The change down in Africa

Brian Bollen discusses the macroeconomic changes affecting the African custody landscape and the up-and-coming players in the region

“What is important about the African custody market?”

This was the question put to a number of industry experts. Interviews were conducted just as the news of the Sudan crisis hit the front pages of newspapers worldwide. Despite this, many other African countries have been experiencing rapid economic growth.

Rwanda, Côte d’Ivoire, Benin, Ethiopia and Tanzania are all among the 10 fastest-growing economies in the world, notes Werner Gerber, regional head of customer relationship management for Southern Europe and Africa at Apex Group.

“Although Africa is a relatively small market, it holds significant potential for growth and investment opportunities, which has allowed its custody levels to grow,” he says. “However, demographic trends will play a key role in determining how fast this growth will accelerate.”

Gerber adds that Africa has a young and growing population, which will drive the demand for financial services in the long term. “As more people enter the workforce and accumulate wealth, they will require access to various financial products, including investment and retirement services, which often rely on custody services,” he says.

“As a direct result, local and regional banks are facing increasing competition from international banks entering the African custody market, attracted by the growth potential in the region.”

Region by region

Standard Chartered states that the African custody market is made up of “multiple domestic markets that are at various levels of maturity and size.”

“Therefore, it simply cannot be referenced as a collective,” says Michelle Swanepoel managing director, regional head, financing and securities services, Africa.

Africa’s capital market and general economic growth between 2020 and 2023 is mainly attributable to domestic contribution as COVID-19 and the Russian invasion of Ukraine have challenged individual markets’ fiscal positions — particularly as demand for foreign currency has increased as inflows reduced.

“In addition, the appetite for emerging market investment risk has waned and there has been a substantial outflow of investment from offshore investors. Paradoxically, domestic investment remains robust and has more room for growth, particularly with the heightened focus on the local pensions industries,” adds Swanepoel.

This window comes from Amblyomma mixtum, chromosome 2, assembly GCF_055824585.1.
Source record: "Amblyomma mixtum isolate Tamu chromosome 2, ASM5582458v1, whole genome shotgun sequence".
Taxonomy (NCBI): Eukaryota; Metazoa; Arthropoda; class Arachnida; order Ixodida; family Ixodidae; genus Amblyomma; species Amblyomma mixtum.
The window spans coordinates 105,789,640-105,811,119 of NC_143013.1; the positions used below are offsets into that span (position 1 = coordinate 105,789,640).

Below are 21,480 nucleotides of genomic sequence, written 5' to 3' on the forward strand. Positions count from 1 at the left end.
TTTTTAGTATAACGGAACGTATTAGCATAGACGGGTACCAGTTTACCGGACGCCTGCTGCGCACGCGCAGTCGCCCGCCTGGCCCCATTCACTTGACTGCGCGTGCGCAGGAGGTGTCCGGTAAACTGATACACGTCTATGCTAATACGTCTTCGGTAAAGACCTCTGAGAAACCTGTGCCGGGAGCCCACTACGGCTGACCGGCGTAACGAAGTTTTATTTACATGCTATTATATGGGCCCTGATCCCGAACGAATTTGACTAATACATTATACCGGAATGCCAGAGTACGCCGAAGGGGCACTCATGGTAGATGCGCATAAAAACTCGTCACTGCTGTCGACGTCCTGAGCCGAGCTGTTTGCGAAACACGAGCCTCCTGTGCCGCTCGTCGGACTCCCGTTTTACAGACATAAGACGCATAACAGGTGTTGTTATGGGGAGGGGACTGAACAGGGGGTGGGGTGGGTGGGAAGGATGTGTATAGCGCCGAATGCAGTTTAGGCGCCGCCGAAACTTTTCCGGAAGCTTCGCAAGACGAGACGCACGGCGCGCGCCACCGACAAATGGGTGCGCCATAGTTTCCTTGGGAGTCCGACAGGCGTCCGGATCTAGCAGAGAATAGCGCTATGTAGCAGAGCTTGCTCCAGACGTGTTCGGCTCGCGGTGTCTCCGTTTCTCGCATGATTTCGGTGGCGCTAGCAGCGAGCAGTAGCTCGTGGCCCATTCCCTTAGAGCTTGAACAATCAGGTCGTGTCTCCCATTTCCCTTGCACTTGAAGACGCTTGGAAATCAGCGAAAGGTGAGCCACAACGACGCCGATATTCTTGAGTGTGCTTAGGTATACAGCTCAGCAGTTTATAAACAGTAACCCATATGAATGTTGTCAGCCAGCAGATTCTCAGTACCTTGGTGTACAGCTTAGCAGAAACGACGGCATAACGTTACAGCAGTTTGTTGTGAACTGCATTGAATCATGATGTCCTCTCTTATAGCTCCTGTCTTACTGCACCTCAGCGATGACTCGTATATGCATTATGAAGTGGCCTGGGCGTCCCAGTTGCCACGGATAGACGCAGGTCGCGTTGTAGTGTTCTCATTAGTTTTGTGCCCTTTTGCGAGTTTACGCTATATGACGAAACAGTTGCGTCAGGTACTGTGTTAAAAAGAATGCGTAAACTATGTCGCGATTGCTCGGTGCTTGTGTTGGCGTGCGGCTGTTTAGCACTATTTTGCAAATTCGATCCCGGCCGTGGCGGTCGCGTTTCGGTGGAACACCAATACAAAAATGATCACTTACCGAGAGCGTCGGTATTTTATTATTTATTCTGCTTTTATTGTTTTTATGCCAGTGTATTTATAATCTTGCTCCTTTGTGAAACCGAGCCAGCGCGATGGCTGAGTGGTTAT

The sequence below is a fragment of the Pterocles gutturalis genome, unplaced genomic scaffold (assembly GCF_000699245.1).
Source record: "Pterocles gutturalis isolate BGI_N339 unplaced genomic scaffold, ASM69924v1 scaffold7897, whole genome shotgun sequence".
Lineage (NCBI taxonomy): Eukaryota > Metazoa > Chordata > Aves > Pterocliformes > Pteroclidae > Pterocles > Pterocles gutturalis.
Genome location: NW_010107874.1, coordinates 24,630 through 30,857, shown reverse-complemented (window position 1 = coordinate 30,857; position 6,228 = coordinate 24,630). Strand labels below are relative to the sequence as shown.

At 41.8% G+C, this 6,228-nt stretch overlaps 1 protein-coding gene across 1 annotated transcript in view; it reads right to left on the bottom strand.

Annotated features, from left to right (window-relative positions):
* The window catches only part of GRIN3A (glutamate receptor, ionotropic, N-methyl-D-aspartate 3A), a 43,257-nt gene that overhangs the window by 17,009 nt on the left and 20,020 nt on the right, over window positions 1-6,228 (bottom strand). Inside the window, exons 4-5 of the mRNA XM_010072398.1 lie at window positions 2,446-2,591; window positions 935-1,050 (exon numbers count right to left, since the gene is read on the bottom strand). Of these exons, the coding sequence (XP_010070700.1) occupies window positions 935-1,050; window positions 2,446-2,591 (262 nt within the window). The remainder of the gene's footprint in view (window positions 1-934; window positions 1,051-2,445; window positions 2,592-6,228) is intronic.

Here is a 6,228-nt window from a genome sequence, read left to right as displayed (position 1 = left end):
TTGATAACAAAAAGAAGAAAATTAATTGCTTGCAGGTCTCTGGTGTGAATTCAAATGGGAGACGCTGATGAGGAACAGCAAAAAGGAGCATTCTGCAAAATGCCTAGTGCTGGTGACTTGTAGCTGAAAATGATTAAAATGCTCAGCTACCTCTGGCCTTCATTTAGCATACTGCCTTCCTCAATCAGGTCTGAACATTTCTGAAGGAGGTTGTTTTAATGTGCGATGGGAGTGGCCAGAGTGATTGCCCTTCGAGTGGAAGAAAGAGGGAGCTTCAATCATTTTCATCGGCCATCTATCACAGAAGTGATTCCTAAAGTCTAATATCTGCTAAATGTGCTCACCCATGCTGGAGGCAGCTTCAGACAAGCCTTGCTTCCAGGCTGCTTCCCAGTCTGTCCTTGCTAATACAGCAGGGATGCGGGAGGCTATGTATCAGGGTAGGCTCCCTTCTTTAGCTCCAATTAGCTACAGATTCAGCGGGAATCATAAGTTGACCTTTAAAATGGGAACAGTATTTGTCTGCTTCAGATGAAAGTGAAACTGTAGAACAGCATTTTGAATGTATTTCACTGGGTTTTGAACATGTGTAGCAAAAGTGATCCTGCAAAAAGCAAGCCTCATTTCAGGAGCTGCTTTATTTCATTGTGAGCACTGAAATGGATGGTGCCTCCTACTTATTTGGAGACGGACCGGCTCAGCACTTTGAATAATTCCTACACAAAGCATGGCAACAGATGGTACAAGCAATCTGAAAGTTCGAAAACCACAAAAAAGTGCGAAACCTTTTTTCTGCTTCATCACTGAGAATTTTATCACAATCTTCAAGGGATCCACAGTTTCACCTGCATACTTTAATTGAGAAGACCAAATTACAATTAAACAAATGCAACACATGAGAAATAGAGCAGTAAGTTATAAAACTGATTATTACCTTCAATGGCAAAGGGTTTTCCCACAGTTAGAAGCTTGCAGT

The global bank has continued to see the development of product diversification in African markets, with new funds being tabled for approval in Nigeria and Ghana. The latter has seen the establishment of exchange-traded funds and real estate investment trusts, while in Kenya and Botswana securities lending is very much on the agenda.

“Exciting opportunities exist in the commercialisation of technology solutions to support growth in the African funds and pensions sector,” Standard Chartered says.

“There is still room for development in the post-trade environment across the digitisation agenda, with the adoption of SWIFT and other automated information exchanges by stakeholders in the trading and post-trade environment.”

“Major trends include a series of infrastructure upgrades across the board,” the bank continues. “Nigeria’s central securities depository (CSD) is progressively introducing application programming interfaces (APIs) for clearing and settlement processes.”

In South Africa, Strate, the country’s principal central securities depository and central collateral platform, intends to develop a full API suite for all processes and services.

The Botswana CSD has introduced more automation as part of its system upgrade. The Kenyan market is working towards end-to-end SWIFT usage in the equities post-trade environment, while Ugandan settlement infrastructures have plans to expand the use of SWIFT in securities transactions.

Proxy voting